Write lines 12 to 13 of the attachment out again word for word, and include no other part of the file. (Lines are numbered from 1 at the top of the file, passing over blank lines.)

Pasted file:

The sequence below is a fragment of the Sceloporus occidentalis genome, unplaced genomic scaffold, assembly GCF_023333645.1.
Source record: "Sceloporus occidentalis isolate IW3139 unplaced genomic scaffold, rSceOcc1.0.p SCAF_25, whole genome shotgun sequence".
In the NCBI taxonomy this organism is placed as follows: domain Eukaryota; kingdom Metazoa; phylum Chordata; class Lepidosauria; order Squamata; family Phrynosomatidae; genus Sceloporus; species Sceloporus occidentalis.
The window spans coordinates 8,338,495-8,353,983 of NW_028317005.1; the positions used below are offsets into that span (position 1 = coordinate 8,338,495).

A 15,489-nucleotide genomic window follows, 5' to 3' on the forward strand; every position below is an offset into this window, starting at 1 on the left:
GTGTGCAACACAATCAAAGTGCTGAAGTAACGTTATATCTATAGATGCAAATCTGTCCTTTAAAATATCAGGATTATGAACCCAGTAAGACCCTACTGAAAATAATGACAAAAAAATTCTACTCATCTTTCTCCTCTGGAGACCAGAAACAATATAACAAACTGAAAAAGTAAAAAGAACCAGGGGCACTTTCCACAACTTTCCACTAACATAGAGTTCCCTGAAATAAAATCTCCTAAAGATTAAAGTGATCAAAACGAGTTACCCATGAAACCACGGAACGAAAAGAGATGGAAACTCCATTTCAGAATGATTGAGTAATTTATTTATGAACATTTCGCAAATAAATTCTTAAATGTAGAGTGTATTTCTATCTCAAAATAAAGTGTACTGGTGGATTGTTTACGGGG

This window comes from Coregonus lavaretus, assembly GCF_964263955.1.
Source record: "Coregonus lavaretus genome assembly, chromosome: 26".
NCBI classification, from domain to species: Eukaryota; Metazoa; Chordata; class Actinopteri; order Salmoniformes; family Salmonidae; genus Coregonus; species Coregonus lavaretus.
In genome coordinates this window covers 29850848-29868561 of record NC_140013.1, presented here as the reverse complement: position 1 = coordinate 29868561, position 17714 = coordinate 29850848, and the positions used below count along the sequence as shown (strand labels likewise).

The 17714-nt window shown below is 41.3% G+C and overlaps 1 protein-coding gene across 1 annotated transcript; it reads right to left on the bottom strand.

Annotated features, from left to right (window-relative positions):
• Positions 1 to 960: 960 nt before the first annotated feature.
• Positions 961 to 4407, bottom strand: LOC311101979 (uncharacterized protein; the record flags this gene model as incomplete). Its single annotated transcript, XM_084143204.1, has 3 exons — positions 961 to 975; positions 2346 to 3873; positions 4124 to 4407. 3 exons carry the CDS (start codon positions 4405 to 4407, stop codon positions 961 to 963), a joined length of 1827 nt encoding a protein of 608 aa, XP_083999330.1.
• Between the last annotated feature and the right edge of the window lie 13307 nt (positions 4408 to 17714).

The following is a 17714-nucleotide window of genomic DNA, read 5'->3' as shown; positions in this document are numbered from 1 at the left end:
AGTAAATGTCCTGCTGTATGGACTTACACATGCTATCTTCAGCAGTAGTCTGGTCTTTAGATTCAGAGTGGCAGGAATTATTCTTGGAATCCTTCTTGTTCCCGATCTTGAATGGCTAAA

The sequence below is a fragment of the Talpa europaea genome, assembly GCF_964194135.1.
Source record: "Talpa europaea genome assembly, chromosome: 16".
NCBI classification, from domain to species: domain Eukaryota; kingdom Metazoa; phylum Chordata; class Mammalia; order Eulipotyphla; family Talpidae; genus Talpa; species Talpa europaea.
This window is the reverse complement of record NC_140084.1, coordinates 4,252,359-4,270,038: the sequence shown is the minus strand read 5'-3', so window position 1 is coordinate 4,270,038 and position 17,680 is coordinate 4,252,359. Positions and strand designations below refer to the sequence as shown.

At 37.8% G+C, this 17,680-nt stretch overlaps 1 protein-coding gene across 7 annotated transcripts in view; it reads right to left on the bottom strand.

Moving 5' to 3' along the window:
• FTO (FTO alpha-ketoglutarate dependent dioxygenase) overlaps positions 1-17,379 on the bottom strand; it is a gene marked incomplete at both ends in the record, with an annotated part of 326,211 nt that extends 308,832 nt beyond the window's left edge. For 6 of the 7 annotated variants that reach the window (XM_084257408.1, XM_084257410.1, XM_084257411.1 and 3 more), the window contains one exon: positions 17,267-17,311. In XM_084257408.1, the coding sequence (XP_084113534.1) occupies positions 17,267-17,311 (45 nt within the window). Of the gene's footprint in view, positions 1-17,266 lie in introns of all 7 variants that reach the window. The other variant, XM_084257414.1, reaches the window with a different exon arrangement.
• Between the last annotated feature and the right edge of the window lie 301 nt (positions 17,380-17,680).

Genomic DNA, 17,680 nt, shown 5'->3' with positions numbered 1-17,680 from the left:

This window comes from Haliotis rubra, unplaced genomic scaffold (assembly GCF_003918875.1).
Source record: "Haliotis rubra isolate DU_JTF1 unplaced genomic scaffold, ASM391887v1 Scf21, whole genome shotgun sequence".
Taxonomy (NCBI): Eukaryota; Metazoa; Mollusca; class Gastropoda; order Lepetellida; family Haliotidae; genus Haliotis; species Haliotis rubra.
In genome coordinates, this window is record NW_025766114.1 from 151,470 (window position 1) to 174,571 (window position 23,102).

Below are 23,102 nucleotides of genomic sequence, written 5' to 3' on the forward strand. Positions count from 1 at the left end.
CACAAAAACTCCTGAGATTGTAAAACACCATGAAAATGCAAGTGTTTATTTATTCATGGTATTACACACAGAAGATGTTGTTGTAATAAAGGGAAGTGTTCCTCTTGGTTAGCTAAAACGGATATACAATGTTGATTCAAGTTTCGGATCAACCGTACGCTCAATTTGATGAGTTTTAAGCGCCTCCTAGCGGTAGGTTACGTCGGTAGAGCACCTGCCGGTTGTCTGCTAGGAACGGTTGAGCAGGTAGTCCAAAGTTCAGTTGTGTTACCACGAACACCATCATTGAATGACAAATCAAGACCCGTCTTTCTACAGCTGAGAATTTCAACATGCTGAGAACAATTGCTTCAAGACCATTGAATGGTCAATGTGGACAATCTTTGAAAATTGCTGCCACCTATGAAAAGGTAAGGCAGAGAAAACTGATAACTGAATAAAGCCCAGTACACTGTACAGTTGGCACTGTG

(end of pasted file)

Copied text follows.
Annotated features, from left to right (window-relative positions):
• Positions 1 to 960: 960 nt before the first annotated feature.